Ten days after a handful of streetfighters aligned with a struggling young political scion slapped two men on a local train and trashed three taxis, a political reality show fuelled by a 24/7 media ended in the arrest — and mass recognition — of Raj Shrikant Thackeray.
Its cosmopolitan image dented, India’s global city remained at peace as the emerging cities of Pune and Nashik absorbed the fallout of Raj’s bash-the-northerners campaign. Ambadas Dharao, a mechanic with Hindustan Aeronautics Ltd, and ironically a Maharashtrian, died in a barrage of stones hurled at a company bus in Nashik.
<b1>A cartoonist-turned-politician, Raj (39), his face grim, was arrested at 4.20 pm from his terrace flat in the upper-middle class central Mumbai area of Shivaji Park, from where his estranged and aging uncle Bal Thackeray (81) has delivered diatribes against south Indians, Muslims and north Indians since 1966.
President of the Maharashtra Navnirman Sena (MNS), Raj was squeezed into a police van and driven in a heavily guarded convoy to Vikhroli in Mumbai’s north-east and released on conditional bail.
Police and paramilitary units kept Mumbai secure, but his arrest created a fog of fear over the city. Taxis, largely driven by north Indians, went off the roads and the evening rush hour was a shadow of its usual self.
Wednesday’s arrest indicated how Raj adroitly used a 24/7 mass media in a state where television now reaches over 50 per cent of all households to gain maximum impact with minimal violence — a technique that is now being perfected in the new India by the new Indian politician. “It is rather unfortunate that some channels kept on repeating old clippings that created panic. Panic then led to rumour mongering and sporadic incidents of violence. We made more than 2,000 arrests across the state,” said state police chief PS Pasricha.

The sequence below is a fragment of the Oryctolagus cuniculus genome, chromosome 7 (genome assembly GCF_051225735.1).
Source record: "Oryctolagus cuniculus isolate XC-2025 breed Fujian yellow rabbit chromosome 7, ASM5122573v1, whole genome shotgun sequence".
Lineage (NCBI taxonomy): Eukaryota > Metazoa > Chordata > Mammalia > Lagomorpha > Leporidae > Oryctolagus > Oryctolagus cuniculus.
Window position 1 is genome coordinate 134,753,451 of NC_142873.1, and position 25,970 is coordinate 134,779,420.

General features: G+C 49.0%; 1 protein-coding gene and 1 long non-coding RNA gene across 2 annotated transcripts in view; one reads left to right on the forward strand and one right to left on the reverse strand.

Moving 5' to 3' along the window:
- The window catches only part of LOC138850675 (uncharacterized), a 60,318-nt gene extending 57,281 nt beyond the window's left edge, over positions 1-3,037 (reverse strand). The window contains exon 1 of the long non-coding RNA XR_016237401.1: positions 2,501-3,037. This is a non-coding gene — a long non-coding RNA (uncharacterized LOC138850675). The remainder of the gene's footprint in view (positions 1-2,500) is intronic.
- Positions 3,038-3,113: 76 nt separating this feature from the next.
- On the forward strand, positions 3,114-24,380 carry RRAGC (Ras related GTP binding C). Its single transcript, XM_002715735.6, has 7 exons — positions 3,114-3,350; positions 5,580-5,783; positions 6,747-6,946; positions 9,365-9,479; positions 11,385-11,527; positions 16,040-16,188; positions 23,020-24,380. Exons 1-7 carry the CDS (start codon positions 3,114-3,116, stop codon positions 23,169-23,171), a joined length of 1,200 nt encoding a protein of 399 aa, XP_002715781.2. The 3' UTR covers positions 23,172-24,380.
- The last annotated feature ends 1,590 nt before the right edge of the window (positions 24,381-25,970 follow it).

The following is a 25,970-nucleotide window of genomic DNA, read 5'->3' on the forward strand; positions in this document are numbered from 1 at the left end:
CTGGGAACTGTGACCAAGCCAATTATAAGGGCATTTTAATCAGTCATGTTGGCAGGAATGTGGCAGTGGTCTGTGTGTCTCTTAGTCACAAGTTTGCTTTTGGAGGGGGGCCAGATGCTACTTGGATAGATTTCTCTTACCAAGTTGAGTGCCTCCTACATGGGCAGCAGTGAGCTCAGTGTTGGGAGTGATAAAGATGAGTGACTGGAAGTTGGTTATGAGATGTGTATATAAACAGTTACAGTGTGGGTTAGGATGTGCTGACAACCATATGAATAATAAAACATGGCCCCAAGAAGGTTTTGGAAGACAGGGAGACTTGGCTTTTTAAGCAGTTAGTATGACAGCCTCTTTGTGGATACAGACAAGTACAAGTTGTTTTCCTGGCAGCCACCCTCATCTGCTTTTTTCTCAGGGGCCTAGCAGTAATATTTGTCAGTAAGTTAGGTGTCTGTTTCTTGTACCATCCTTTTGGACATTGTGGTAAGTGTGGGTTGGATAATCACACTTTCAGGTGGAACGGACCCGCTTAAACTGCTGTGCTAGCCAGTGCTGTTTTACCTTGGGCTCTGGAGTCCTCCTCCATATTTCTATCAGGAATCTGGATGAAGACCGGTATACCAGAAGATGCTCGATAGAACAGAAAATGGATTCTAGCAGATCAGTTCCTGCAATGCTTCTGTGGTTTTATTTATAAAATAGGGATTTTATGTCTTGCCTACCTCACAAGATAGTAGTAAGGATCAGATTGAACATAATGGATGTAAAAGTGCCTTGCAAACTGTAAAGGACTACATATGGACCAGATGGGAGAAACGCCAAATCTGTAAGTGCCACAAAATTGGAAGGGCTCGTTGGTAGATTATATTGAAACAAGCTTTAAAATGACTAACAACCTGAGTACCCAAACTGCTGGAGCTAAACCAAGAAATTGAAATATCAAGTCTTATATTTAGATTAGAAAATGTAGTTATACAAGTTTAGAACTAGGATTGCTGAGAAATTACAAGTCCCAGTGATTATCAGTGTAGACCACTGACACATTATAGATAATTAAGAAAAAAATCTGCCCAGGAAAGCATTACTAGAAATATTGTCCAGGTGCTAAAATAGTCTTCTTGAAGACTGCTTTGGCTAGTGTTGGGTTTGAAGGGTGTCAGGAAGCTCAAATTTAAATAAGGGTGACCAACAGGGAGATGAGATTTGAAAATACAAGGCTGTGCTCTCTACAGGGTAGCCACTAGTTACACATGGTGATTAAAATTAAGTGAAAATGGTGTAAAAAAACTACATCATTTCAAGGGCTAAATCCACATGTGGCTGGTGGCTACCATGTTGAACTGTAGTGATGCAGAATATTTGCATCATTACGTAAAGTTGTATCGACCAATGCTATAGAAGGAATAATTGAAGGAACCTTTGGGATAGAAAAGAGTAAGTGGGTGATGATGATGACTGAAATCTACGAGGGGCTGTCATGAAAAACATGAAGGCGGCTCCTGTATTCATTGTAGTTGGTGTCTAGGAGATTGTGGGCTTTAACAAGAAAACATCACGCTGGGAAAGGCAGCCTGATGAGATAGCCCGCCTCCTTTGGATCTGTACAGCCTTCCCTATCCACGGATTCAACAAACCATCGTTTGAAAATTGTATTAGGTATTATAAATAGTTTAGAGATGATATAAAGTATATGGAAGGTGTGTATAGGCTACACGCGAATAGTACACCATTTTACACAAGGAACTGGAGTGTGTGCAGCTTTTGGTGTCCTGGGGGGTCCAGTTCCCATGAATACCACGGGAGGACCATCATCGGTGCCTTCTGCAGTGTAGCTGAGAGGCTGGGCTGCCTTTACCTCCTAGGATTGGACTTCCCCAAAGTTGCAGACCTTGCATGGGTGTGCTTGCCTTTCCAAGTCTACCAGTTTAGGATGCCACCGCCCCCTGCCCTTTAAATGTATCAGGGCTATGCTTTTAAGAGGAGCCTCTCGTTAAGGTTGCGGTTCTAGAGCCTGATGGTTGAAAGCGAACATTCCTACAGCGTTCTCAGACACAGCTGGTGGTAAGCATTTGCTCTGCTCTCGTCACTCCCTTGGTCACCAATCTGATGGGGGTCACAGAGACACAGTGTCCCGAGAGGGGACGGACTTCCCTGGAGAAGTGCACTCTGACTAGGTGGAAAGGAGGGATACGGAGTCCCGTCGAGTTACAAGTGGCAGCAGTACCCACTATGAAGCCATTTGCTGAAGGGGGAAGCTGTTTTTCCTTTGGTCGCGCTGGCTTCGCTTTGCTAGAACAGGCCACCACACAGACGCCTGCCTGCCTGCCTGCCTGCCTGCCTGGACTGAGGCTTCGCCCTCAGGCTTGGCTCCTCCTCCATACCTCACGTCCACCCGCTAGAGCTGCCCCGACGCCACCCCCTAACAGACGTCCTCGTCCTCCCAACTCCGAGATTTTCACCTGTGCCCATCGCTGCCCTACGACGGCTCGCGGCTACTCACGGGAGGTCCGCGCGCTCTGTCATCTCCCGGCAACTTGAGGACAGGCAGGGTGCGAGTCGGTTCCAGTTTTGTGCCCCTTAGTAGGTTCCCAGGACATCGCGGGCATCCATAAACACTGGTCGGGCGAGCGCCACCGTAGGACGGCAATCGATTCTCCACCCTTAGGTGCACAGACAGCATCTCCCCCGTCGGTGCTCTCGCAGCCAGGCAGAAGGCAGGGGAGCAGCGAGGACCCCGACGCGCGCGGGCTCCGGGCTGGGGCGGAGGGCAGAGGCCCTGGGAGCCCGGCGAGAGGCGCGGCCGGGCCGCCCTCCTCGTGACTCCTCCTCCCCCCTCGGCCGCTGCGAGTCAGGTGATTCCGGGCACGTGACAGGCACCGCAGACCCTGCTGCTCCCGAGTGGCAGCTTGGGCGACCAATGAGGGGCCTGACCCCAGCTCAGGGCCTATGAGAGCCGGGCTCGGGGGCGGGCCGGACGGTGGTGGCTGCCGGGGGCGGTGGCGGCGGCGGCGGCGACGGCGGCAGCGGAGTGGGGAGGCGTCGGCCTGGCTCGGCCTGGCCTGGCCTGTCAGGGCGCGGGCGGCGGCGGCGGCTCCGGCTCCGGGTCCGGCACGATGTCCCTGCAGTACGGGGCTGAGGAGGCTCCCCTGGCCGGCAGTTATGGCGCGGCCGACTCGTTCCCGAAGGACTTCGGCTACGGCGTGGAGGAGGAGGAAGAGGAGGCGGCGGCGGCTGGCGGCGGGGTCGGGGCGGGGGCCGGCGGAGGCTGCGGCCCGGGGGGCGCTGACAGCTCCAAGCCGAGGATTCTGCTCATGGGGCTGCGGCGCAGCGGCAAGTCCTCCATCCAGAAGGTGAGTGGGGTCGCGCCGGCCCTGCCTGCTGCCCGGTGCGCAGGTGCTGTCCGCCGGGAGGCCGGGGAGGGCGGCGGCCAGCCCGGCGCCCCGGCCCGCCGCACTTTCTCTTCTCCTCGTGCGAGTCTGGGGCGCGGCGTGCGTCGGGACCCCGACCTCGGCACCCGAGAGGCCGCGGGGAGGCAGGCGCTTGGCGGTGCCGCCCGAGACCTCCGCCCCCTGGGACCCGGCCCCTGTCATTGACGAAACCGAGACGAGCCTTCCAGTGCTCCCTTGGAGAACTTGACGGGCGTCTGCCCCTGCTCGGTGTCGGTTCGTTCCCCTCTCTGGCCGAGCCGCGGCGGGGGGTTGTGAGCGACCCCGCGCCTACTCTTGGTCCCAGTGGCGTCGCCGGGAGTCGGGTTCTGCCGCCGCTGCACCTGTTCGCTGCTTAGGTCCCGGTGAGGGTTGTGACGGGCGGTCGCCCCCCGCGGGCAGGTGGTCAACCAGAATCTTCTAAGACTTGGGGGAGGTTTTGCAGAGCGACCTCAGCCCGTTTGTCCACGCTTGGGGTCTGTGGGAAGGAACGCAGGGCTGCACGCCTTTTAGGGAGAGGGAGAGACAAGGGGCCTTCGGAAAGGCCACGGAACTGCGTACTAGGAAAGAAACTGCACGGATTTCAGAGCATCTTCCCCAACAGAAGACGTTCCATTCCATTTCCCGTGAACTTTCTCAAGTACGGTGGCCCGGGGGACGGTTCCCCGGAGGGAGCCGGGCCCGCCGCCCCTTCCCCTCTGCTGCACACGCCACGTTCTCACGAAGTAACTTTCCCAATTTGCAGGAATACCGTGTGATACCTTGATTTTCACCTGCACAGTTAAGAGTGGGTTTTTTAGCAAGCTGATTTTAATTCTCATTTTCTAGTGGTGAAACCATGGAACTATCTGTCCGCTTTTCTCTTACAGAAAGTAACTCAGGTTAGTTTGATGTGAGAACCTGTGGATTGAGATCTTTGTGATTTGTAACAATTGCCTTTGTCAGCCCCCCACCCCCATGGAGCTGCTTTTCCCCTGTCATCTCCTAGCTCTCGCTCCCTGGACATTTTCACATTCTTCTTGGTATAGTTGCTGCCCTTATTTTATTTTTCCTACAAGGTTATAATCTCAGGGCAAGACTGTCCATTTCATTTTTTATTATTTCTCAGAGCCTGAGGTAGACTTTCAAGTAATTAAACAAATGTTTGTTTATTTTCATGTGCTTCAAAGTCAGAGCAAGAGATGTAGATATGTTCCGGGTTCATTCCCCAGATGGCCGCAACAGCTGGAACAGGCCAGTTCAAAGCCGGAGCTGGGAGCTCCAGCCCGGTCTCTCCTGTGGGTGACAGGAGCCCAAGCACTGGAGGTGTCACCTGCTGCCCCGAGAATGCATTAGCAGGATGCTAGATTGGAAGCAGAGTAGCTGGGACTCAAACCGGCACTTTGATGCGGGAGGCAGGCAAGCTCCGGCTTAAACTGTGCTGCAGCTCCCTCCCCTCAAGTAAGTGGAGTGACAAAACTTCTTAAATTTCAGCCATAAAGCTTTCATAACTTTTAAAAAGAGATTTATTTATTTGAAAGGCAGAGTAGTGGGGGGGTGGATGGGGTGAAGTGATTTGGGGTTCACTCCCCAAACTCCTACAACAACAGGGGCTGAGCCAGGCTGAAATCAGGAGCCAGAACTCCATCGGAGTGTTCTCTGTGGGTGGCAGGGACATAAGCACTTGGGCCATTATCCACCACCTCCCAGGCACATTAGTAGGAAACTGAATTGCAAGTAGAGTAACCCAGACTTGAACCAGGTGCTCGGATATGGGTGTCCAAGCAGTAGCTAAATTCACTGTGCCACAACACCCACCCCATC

On the day of his arrest, Raj turned into a household name across India, with more than a dozen new channels playing the story through the day.
Experts said this would help him do what he could not in the two years that he has formed the MNS: to project himself as a young militant leader. The party has so far managed to bag just 31 seats in civic bodies of five cities including Mumbai.
To create that same image, Bal Thackeray and his original Sainiks had nearly shut down Mumbai in the past. "With the drama and the media hype, he (Raj) has created a household image and an identity for himself," said Mumbai University political commentator B Ventakesh Kumar. "Though it remains to be seen how long he can maintain the image, with elections around the corner he will try to create a constituency for himself on the basis of that."
In a state that is 42 per cent urban and has a population of which nearly half is below the age of 30, Raj Thackeray needs an image and agenda that will attract restless young voters unsettled by the breathless pace of economic change and globalisation.
It was that image that the Congress-Nationalist Congress Party government wanted to deny Raj, so it took five days to decide on his arrest.
It was essentially a political enmity between two Thackeray cousins-Uddhav and Raj-that took another turn as Raj targeted north Indians. However, the political games have damaged Mumbai's reputation as an aspiring global city. As billions of rupees being pumped into city's booming service sector and infrastructure, can Mumbai afford to have a reputation of a city that can be brought to a halt over parochial politics?